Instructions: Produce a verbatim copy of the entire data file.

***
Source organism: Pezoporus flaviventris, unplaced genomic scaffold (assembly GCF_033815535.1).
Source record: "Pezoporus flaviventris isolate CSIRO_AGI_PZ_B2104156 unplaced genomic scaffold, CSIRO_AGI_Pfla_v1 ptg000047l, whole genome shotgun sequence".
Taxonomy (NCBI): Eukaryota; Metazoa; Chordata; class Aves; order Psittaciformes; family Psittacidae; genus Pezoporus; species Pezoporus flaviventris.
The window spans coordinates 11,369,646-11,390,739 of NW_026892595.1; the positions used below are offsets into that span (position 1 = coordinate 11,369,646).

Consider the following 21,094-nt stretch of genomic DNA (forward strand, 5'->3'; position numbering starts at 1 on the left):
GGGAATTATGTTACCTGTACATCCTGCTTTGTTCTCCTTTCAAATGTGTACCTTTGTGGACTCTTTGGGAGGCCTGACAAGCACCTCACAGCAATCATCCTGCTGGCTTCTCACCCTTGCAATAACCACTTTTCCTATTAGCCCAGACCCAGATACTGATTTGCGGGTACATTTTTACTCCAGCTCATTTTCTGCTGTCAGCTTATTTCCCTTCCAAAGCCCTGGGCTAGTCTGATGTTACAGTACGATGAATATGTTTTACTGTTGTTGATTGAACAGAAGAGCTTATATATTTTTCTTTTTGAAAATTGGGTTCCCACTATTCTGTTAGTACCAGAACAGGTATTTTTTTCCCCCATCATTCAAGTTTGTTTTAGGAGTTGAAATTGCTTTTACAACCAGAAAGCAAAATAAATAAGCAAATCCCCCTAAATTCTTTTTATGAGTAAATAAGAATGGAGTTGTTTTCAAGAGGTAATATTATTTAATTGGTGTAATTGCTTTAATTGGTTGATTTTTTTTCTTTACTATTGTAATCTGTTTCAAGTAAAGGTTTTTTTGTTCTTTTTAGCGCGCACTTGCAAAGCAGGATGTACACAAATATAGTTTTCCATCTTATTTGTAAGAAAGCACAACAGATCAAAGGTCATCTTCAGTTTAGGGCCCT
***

Source organism: Pezoporus flaviventris, unplaced genomic scaffold (assembly GCF_033815535.1).
Source record: "Pezoporus flaviventris isolate CSIRO_AGI_PZ_B2104156 unplaced genomic scaffold, CSIRO_AGI_Pfla_v1 ptg000047l, whole genome shotgun sequence".
Taxonomy (NCBI): Eukaryota; Metazoa; Chordata; class Aves; order Psittaciformes; family Psittacidae; genus Pezoporus; species Pezoporus flaviventris.
The window spans coordinates 11,369,646-11,390,739 of NW_026892595.1; the positions used below are offsets into that span (position 1 = coordinate 11,369,646).

Consider the following 21,094-nt stretch of genomic DNA (forward strand, 5'->3'; position numbering starts at 1 on the left):
GGGAATTATGTTACCTGTACATCCTGCTTTGTTCTCCTTTCAAATGTGTACCTTTGTGGACTCTTTGGGAGGCCTGACAAGCACCTCACAGCAATCATCCTGCTGGCTTCTCACCCTTGCAATAACCACTTTTCCTATTAGCCCAGACCCAGATACTGATTTGCGGGTACATTTTTACTCCAGCTCATTTTCTGCTGTCAGCTTATTTCCCTTCCAAAGCCCTGGGCTAGTCTGATGTTACAGTACGATGAATATGTTTTACTGTTGTTGATTGAACAGAAGAGCTTATATATTTTTCTTTTTGAAAATTGGGTTCCCACTATTCTGTTAGTACCAGAACAGGTATTTTTTTCCCCCATCATTCAAGTTTGTTTTAGGAGTTGAAATTGCTTTTACAACCAGAAAGCAAAATAAATAAGCAAATCCCCCTAAATTCTTTTTATGAGTAAATAAGAATGGAGTTGTTTTCAAGAGGTAATATTATTTAATTGGTGTAATTGCTTTAATTGGTTGATTTTTTTTCTTTACTATTGTAATCTGTTTCAAGTAAAGGTTTTTTTGTTCTTTTTAGCGCGCACTTGCAAAGCAGGATGTACACAAATATAGTTTTCCATCTTATTTGTAAGAAAGCACAACAGATCAAAGGTCATCTTCAGTTTAGGGCCCT